Mondaq shall use its reasonable endeavours to make the Website and Services available to you at all times, but we cannot guarantee an uninterrupted and fault free service.

Mondaq reserves the right to make changes to the services and/or the Website or part thereof, from time to time, and we may add, remove, modify and/or vary any elements of features and functionalities of the Website or the services.

Mondaq also reserves the right from time to time to monitor your Use of the Website and/or services.

Disclaimer

The Content is general information only. It is not intended to constitute legal advice or seek to be the complete and comprehensive statement of the law, nor is it intended to address your specific requirements or provide advice on which reliance should be placed. Mondaq and/or its Contributors and other suppliers make no representations about the suitability of the information contained in the Content for any purpose. All Content provided "as is" without warranty of any kind. Mondaq and/or its Contributors and other suppliers hereby exclude and disclaim all representations, warranties or guarantees with regard to the Content, including all implied warranties and conditions of merchantability, fitness for a particular purpose, title and non-infringement. To the maximum extent permitted by law, Mondaq expressly excludes all representations, warranties, obligations, and liabilities arising out of or in connection with all Content. In no event shall Mondaq and/or its respective suppliers be liable for any special, indirect or consequential damages or any damages whatsoever resulting from loss of use, data or profits, whether in an action of contract, negligence or other tortious action, arising out of or in connection with the use of the Content or performance of Mondaq’s Services.

General

Mondaq may alter or amend these Terms by amending them on the Website. By continuing to Use the Services and/or the Website after such amendment, you will be deemed to have accepted any amendment to these Terms.

These Terms shall be governed by and construed in accordance with the laws of England and Wales and you irrevocably submit to the exclusive jurisdiction of the courts of England and Wales to settle any dispute which may arise out of or in connection with these Terms. If you live outside the United Kingdom, English law shall apply only to the extent that English law shall not deprive you of any legal protection accorded in accordance with the law of the place where you are habitually resident ("Local Law"). In the event English law deprives you of any legal protection which is accorded to you under Local Law, then these terms shall be governed by Local Law and any dispute or claim arising out of or in connection with these Terms shall be subject to the non-exclusive jurisdiction of the courts where you are habitually resident.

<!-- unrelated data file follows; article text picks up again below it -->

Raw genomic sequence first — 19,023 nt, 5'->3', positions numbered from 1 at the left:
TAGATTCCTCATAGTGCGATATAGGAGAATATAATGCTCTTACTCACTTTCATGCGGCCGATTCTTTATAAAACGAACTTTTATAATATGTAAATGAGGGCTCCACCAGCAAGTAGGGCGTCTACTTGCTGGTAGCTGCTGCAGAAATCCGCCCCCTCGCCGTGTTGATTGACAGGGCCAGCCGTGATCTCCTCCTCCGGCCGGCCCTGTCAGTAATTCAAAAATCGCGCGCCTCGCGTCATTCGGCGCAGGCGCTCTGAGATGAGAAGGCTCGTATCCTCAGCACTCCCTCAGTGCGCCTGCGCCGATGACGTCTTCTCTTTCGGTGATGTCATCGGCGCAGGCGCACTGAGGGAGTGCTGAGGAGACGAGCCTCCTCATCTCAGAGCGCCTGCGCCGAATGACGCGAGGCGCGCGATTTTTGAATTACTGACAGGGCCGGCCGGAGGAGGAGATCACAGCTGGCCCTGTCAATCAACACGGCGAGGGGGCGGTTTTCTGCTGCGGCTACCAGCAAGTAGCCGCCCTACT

You may print and keep a copy of these Terms, which form the entire agreement between you and Mondaq and supersede any other communications or advertising in respect of the Service and/or the Website.

No delay in exercising or non-exercise by you and/or Mondaq of any of its rights under or in connection with these Terms shall operate as a waiver or release of each of your or Mondaq’s right. Rather, any such waiver or release must be specifically granted in writing signed by the party granting it.

If any part of these Terms is held unenforceable, that part shall be enforced to the maximum extent permissible so as to give effect to the intent of the parties, and the Terms shall continue in full force and effect.

Mondaq shall not incur any liability to you on account of any loss or damage resulting from any delay or failure to perform all or any part of these Terms if such delay or failure is caused, in whole or in part, by events, occurrences, or causes beyond the control of Mondaq. Such events, occurrences or causes will include, without limitation, acts of God, strikes, lockouts, server and network failure, riots, acts of war, earthquakes, fire and explosions.

By clicking Register you state you have read and agree to our Terms and Conditions